Tuesday, November 5, 2013

Dr. Faulkner: Training in the World of Work


I’ve quoted previously from the publication Training.  I subscribed to this magazine several years ago and continue to receive it because I believe there are many similarities between what corporate trainers do and what we do as educators.  It also provides insight into what is happening in the work world where our students will be functioning.  Here are some insights from the Sept/Oct issue:

-“On the delivery front, not surprisingly, online SAP (Systems, Applications, and Products) training now is the most common type of training with a combined total of 37 percent. . . . Traditional instructor-led classroom training continues on a downward trend with 28 percent. . . . which supports the idea that as more people gravitate toward the online space for information gathering, they also are using digital media to further their professional training.”

-“In terms of preference for SAP training, more than 60 percent of respondents said they prefer online SAP training to all other forms of SAP training.”

-“Most smartphone users check their phones a whopping 150 times a day, 100 hours of video per minute are uploaded to YouTube and tablet shipments surpassed desktop PCs, and notebooks in the fourth quarter of 2012. . . .”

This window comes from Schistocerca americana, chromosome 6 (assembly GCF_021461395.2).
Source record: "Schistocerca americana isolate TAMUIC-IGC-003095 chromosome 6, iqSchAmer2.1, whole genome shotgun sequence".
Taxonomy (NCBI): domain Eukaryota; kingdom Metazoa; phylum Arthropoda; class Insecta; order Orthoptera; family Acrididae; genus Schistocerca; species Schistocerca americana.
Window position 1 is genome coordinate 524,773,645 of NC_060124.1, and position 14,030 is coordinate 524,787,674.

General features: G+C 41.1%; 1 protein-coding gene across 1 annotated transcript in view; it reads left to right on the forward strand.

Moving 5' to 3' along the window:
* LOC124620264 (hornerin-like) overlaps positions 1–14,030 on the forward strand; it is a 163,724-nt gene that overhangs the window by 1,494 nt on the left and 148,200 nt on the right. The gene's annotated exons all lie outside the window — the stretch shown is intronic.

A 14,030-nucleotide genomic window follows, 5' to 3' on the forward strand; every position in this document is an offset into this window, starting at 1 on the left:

-“Some 61.5 percent of organizations built their training programs based on specified competencies . . . “

-“The Federal Deposit Insurance Corporation (FDIC) uses a virtual world developed by BreakAway Ltd. to improve financial auditors’ risk assessment skills.”

-“When the Ann & Robert H. Lurie Children’s Hospital of Chicago move to new facilities in June 2012, it used a 3-D virtual simulation of the new hospital to help its staff and physicians learn their way around the multi-story building before they had to care for patients.”

These are just a few examples of how our students will need to function in the workplace once they complete their studies with us.  If students will need these skills to succeed, shouldn’t we be using them in the classroom?

-Dr. Jerry Faulkner

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